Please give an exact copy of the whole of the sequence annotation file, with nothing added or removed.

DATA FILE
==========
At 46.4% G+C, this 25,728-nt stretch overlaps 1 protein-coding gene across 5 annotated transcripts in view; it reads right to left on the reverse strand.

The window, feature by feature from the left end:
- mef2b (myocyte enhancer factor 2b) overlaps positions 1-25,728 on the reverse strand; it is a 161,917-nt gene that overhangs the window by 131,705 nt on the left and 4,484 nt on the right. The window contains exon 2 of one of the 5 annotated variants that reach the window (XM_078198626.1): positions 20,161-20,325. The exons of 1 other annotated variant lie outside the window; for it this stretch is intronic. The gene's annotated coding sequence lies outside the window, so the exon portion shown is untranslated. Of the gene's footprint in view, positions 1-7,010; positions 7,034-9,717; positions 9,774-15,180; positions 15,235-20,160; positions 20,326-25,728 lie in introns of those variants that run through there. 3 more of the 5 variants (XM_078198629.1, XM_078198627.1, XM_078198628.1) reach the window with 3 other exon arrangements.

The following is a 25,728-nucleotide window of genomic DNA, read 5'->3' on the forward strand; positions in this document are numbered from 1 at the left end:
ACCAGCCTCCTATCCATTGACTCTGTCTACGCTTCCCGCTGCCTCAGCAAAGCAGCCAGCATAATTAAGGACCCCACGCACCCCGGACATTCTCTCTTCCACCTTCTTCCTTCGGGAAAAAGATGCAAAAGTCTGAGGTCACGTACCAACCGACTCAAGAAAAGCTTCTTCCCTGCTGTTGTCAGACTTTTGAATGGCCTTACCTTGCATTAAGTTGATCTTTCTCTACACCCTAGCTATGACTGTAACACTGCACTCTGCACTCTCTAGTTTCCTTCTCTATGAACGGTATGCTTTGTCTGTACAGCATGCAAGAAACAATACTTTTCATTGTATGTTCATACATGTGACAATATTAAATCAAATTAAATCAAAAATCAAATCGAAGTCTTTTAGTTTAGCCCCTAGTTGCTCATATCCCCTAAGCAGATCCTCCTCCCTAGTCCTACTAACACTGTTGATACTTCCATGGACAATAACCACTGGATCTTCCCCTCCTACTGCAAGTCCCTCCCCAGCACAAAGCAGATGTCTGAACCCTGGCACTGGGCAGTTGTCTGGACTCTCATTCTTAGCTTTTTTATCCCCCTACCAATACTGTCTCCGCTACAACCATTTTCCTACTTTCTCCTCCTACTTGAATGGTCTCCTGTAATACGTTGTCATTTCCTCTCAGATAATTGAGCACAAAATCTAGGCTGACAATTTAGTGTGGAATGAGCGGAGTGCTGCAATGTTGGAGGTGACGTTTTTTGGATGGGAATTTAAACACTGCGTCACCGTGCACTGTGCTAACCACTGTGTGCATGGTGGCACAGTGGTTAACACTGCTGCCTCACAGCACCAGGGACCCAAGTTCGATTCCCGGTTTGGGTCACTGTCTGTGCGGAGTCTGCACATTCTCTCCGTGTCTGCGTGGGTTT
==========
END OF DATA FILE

At 46.4% G+C, this 25,728-nt stretch overlaps 1 protein-coding gene across 5 annotated transcripts in view; it reads right to left on the reverse strand.

The window, feature by feature from the left end:
- mef2b (myocyte enhancer factor 2b) overlaps positions 1-25,728 on the reverse strand; it is a 161,917-nt gene that overhangs the window by 131,705 nt on the left and 4,484 nt on the right. The window contains exon 2 of one of the 5 annotated variants that reach the window (XM_078198626.1): positions 20,161-20,325. The exons of 1 other annotated variant lie outside the window; for it this stretch is intronic. The gene's annotated coding sequence lies outside the window, so the exon portion shown is untranslated. Of the gene's footprint in view, positions 1-7,010; positions 7,034-9,717; positions 9,774-15,180; positions 15,235-20,160; positions 20,326-25,728 lie in introns of those variants that run through there. 3 more of the 5 variants (XM_078198629.1, XM_078198627.1, XM_078198628.1) reach the window with 3 other exon arrangements.

The following is a 25,728-nucleotide window of genomic DNA, read 5'->3' on the forward strand; positions in this document are numbered from 1 at the left end:
ACCAGCCTCCTATCCATTGACTCTGTCTACGCTTCCCGCTGCCTCAGCAAAGCAGCCAGCATAATTAAGGACCCCACGCACCCCGGACATTCTCTCTTCCACCTTCTTCCTTCGGGAAAAAGATGCAAAAGTCTGAGGTCACGTACCAACCGACTCAAGAAAAGCTTCTTCCCTGCTGTTGTCAGACTTTTGAATGGCCTTACCTTGCATTAAGTTGATCTTTCTCTACACCCTAGCTATGACTGTAACACTGCACTCTGCACTCTCTAGTTTCCTTCTCTATGAACGGTATGCTTTGTCTGTACAGCATGCAAGAAACAATACTTTTCATTGTATGTTCATACATGTGACAATATTAAATCAAATTAAATCAAAAATCAAATCGAAGTCTTTTAGTTTAGCCCCTAGTTGCTCATATCCCCTAAGCAGATCCTCCTCCCTAGTCCTACTAACACTGTTGATACTTCCATGGACAATAACCACTGGATCTTCCCCTCCTACTGCAAGTCCCTCCCCAGCACAAAGCAGATGTCTGAACCCTGGCACTGGGCAGTTGTCTGGACTCTCATTCTTAGCTTTTTTATCCCCCTACCAATACTGTCTCCGCTACAACCATTTTCCTACTTTCTCCTCCTACTTGAATGGTCTCCTGTAATACGTTGTCATTTCCTCTCAGATAATTGAGCACAAAATCTAGGCTGACAATTTAGTGTGGAATGAGCGGAGTGCTGCAATGTTGGAGGTGACGTTTTTTGGATGGGAATTTAAACACTGCGTCACCGTGCACTGTGCTAACCACTGTGTGCATGGTGGCACAGTGGTTAACACTGCTGCCTCACAGCACCAGGGACCCAAGTTCGATTCCCGGTTTGGGTCACTGTCTGTGCGGAGTCTGCACATTCTCTCCGTGTCTGCGTGGGTTT